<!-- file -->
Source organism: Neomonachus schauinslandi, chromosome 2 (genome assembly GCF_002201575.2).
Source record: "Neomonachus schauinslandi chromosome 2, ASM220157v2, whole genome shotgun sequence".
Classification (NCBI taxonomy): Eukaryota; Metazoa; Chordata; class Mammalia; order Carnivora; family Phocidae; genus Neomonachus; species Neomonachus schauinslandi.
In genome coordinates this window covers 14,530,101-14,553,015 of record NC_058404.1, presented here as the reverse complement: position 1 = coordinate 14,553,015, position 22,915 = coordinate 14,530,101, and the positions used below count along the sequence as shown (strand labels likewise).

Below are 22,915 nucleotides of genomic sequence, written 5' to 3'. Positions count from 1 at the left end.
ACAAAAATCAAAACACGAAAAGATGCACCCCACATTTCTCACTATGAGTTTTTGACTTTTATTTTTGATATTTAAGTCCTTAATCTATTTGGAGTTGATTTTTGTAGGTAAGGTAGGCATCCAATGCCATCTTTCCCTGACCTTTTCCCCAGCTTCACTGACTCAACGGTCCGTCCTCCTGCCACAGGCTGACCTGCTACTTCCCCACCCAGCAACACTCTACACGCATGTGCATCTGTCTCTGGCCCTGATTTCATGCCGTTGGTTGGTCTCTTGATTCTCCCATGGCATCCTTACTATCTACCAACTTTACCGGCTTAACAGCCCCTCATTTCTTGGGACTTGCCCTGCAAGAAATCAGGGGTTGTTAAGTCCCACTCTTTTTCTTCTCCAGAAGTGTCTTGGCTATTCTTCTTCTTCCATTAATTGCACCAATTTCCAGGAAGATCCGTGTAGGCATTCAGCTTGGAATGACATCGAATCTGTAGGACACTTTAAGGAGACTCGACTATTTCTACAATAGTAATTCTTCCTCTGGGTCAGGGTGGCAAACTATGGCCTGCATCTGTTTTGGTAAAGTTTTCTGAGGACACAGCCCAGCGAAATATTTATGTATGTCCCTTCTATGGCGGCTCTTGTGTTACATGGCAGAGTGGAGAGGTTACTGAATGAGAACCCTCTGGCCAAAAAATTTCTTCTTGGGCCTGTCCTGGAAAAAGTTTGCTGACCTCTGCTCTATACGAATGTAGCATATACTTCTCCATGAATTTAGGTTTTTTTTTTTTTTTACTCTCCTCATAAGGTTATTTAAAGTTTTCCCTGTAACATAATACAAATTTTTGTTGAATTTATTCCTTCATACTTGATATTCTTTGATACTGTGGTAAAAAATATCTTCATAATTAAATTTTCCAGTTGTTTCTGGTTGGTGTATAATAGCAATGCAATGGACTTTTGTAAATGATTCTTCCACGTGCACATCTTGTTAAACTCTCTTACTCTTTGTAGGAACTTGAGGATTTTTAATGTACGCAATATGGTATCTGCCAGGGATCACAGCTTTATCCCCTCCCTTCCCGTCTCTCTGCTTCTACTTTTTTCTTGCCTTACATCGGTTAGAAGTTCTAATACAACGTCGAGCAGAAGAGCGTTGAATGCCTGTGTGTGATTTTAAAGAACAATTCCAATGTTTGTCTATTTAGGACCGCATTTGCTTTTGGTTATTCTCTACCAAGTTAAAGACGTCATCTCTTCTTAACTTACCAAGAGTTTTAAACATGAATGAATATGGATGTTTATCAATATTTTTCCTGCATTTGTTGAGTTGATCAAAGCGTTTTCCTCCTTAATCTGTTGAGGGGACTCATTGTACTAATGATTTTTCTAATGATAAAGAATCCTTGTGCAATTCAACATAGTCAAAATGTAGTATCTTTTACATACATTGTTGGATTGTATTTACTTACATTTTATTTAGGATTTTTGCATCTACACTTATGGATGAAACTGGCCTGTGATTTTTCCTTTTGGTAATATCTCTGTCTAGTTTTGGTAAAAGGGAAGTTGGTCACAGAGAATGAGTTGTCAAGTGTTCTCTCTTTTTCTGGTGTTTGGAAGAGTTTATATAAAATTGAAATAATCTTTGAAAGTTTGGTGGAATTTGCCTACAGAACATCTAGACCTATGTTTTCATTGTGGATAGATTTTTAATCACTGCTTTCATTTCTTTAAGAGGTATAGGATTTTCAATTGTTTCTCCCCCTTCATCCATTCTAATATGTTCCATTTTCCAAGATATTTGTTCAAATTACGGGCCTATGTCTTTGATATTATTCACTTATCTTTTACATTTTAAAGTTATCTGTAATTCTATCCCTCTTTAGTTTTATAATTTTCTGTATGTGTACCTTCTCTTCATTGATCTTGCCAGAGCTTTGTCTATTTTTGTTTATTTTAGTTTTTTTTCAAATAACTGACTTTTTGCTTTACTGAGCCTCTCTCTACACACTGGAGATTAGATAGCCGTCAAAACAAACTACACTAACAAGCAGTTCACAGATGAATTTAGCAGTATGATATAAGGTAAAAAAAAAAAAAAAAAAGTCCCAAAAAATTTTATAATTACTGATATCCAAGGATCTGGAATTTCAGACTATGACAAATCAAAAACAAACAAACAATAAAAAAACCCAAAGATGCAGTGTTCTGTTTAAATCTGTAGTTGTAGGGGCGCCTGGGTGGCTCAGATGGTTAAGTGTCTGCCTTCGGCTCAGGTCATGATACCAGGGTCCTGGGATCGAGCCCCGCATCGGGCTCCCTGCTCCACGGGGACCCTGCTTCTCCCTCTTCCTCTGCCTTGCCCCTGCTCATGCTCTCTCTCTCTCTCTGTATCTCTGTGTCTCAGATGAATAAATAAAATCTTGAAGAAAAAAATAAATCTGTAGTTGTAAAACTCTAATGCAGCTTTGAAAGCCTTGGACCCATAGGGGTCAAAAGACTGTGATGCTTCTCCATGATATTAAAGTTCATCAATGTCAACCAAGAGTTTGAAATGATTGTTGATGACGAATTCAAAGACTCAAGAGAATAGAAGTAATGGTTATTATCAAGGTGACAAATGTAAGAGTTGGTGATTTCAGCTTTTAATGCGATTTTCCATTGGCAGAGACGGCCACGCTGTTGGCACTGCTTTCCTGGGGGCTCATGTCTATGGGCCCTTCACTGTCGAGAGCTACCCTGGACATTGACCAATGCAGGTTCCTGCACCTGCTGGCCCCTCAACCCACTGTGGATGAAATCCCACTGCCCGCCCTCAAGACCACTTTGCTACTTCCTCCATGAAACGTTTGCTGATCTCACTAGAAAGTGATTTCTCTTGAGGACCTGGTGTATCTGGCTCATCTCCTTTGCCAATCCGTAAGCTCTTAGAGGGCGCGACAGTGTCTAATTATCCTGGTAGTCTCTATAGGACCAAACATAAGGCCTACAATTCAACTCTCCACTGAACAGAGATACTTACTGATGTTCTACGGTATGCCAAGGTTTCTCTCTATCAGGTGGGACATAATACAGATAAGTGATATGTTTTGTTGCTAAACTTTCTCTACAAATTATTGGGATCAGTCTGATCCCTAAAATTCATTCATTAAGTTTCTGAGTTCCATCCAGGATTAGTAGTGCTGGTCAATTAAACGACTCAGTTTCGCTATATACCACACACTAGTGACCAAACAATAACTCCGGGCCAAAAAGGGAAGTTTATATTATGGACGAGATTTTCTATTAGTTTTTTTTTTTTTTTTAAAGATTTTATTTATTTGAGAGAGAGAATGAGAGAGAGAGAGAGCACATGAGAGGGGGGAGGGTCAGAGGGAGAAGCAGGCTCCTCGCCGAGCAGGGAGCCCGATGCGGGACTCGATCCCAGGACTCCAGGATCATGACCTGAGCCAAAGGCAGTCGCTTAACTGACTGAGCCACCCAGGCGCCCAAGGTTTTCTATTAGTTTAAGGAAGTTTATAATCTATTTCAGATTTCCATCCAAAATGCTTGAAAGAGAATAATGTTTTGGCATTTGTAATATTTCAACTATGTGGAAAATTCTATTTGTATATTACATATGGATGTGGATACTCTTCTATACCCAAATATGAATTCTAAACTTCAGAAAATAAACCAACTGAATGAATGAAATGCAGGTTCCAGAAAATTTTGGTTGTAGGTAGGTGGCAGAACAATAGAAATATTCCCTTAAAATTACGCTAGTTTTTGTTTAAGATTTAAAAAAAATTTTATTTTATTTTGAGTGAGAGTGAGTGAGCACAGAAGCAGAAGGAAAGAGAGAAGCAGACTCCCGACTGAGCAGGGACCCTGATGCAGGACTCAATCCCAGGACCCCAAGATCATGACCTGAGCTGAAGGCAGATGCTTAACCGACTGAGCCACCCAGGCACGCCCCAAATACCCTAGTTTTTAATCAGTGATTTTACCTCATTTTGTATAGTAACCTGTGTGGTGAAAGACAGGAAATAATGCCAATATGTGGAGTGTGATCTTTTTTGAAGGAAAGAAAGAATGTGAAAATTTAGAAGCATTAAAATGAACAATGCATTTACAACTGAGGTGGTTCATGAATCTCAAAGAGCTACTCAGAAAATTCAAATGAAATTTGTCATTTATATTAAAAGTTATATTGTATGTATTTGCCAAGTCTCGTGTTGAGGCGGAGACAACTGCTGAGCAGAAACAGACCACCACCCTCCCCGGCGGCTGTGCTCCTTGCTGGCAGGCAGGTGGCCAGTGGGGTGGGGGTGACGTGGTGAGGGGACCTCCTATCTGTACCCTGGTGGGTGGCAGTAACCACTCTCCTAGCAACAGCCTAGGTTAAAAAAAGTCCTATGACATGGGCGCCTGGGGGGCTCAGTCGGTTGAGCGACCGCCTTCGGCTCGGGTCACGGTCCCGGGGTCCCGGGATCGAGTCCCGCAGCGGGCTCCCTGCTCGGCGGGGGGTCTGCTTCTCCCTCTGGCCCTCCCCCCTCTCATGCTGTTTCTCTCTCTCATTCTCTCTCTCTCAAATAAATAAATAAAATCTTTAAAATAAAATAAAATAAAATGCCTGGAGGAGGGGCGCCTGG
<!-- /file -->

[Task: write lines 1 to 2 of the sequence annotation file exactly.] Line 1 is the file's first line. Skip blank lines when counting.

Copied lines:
Source organism: Neomonachus schauinslandi, chromosome 2 (genome assembly GCF_002201575.2).
Source record: "Neomonachus schauinslandi chromosome 2, ASM220157v2, whole genome shotgun sequence".